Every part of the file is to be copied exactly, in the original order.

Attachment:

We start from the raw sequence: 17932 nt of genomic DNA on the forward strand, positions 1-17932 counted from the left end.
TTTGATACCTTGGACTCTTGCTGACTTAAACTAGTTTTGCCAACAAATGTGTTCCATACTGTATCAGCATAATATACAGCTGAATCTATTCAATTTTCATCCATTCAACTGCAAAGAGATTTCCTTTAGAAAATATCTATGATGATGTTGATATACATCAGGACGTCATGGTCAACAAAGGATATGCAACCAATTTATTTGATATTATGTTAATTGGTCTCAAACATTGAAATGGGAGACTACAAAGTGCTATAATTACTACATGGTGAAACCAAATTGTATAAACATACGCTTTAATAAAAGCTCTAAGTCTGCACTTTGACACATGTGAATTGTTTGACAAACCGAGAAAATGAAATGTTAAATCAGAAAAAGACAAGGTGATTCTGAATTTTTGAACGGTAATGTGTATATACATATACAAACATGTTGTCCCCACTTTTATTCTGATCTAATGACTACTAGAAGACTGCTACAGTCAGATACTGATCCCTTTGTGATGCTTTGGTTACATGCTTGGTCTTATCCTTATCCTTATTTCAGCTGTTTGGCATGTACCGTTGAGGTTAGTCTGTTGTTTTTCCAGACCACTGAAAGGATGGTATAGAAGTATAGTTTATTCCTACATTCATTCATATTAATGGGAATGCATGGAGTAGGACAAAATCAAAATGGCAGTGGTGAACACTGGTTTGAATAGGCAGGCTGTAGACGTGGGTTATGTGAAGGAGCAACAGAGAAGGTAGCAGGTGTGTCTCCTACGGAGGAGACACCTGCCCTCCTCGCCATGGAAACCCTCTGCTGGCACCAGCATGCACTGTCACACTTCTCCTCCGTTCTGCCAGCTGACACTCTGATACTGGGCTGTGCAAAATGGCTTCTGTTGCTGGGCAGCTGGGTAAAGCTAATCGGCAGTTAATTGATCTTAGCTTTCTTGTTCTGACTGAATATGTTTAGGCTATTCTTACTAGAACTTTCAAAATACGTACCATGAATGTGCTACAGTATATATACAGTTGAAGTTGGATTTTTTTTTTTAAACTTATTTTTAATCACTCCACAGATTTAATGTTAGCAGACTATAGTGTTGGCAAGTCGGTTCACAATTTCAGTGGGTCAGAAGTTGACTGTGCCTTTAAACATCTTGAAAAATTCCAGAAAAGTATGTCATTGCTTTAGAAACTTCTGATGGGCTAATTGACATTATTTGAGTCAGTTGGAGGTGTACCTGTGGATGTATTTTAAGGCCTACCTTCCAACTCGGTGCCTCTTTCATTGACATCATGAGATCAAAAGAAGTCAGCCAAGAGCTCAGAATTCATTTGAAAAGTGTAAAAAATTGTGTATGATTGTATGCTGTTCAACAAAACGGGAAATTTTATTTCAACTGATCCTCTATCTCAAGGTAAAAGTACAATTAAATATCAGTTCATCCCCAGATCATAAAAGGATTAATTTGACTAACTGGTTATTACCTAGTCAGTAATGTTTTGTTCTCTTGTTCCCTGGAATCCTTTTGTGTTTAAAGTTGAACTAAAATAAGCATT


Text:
We start from the raw sequence: 17932 nt of genomic DNA on the forward strand, positions 1-17932 counted from the left end.
TTTGATACCTTGGACTCTTGCTGACTTAAACTAGTTTTGCCAACAAATGTGTTCCATACTGTATCAGCATAATATACAGCTGAATCTATTCAATTTTCATCCATTCAACTGCAAAGAGATTTCCTTTAGAAAATATCTATGATGATGTTGATATACATCAGGACGTCATGGTCAACAAAGGATATGCAACCAATTTATTTGATATTATGTTAATTGGTCTCAAACATTGAAATGGGAGACTACAAAGTGCTATAATTACTACATGGTGAAACCAAATTGTATAAACATACGCTTTAATAAAAGCTCTAAGTCTGCACTTTGACACATGTGAATTGTTTGACAAACCGAGAAAATGAAATGTTAAATCAGAAAAAGACAAGGTGATTCTGAATTTTTGAACGGTAATGTGTATATACATATACAAACATGTTGTCCCCACTTTTATTCTGATCTAATGACTACTAGAAGACTGCTACAGTCAGATACTGATCCCTTTGTGATGCTTTGGTTACATGCTTGGTCTTATCCTTATCCTTATTTCAGCTGTTTGGCATGTACCGTTGAGGTTAGTCTGTTGTTTTTCCAGACCACTGAAAGGATGGTATAGAAGTATAGTTTATTCCTACATTCATTCATATTAATGGGAATGCATGGAGTAGGACAAAATCAAAATGGCAGTGGTGAACACTGGTTTGAATAGGCAGGCTGTAGACGTGGGTTATGTGAAGGAGCAACAGAGAAGGTAGCAGGTGTGTCTCCTACGGAGGAGACACCTGCCCTCCTCGCCATGGAAACCCTCTGCTGGCACCAGCATGCACTGTCACACTTCTCCTCCGTTCTGCCAGCTGACACTCTGATACTGGGCTGTGCAAAATGGCTTCTGTTGCTGGGCAGCTGGGTAAAGCTAATCGGCAGTTAATTGATCTTAGCTTTCTTGTTCTGACTGAATATGTTTAGGCTATTCTTACTAGAACTTTCAAAATACGTACCATGAATGTGCTACAGTATATATACAGTTGAAGTTGGATTTTTTTTTTTAAACTTATTTTTAATCACTCCACAGATTTAATGTTAGCAGACTATAGTGTTGGCAAGTCGGTTCACAATTTCAGTGGGTCAGAAGTTGACTGTGCCTTTAAACATCTTGAAAAATTCCAGAAAAGTATGTCATTGCTTTAGAAACTTCTGATGGGCTAATTGACATTATTTGAGTCAGTTGGAGGTGTACCTGTGGATGTATTTTAAGGCCTACCTTCCAACTCGGTGCCTCTTTCATTGACATCATGAGATCAAAAGAAGTCAGCCAAGAGCTCAGAATTCATTTGAAAAGTGTAAAAAATTGTGTATGATTGTATGCTGTTCAACAAAACGGGAAATTTTATTTCAACTGATCCTCTATCTCAAGGTAAAAGTACAATTAAATATCAGTTCATCCCCAGATCATAAAAGGATTAATTTGACTAACTGGTTATTACCTAGTCAGTAATGTTTTGTTCTCTTGTTCCCTGGAATCCTTTTGTGTTTAAAGTTGAACTAAAATAAGCATT